New Yorkers can expect the invasive spotted lanternfly — that residents have been encouraged to squash — to return to the city and resume destroying trees this summer, an entomologist said. 

Dr. Jessica Ware, an entomologist at the American Museum of Natural History, said in an interview with NY1 Saturday that the “Beat the Bug!” and “Stomp It Out” campaigns did not get rid of the pest. 

“They’re excellent hitchhikers so they still continue to spread and we expect them to be present again in high numbers,” Ware said. “So until there’s a biological control agent introduced, we’re probably going to expect them to stay here to stay, regardless of how many bugs you may have stomped on last year.” 

The decorative moth-like insect originated from China, feeds on a wide range of fruit and destroys ornamental and woody trees. 

The bug became a threat to the New York area last year because of the wide range of plants it fed on, which could potentially impact “the crops we love,” Ware said.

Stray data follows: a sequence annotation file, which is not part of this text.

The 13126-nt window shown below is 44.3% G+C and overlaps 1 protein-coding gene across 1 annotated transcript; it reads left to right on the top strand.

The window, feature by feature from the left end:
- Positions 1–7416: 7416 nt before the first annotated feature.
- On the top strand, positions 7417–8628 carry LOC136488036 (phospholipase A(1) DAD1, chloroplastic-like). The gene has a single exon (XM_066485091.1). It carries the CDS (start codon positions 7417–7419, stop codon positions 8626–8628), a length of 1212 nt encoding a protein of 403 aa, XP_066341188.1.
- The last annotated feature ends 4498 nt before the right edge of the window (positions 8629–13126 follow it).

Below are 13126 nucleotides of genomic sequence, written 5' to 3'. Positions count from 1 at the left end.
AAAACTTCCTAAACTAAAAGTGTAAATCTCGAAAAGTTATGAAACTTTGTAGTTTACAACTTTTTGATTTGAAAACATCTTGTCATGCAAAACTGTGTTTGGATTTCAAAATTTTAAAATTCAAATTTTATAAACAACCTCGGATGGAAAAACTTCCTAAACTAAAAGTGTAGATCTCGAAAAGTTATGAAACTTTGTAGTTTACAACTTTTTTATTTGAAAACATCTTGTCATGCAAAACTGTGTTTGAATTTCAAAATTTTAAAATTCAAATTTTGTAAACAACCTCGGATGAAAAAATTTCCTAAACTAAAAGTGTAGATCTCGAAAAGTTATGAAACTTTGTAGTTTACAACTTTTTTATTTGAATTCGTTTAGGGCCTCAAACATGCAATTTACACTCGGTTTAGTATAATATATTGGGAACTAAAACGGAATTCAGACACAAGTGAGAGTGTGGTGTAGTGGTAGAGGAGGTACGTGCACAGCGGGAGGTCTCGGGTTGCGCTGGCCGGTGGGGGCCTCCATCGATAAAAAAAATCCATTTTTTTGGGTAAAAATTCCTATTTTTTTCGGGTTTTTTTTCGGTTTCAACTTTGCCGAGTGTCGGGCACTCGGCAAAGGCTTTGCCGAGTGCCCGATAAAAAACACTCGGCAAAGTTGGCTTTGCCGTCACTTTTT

Circular traps were tied around trees to help eliminate egg masses and adult bugs. 

Ware said the mission is to control the spread of invasive species that tend to gravitate toward the New York port area every year. She is encouraging New Yorkers to stay alert. 

“You should still check your cars, check your homes for egg masses in particular which looks kind of like gray chewing gum or gray bits of cement that you might see stuck to surfaces,” Ware said. “Really the best way is to try and prevent them from going with you when you go on vacation this summer.”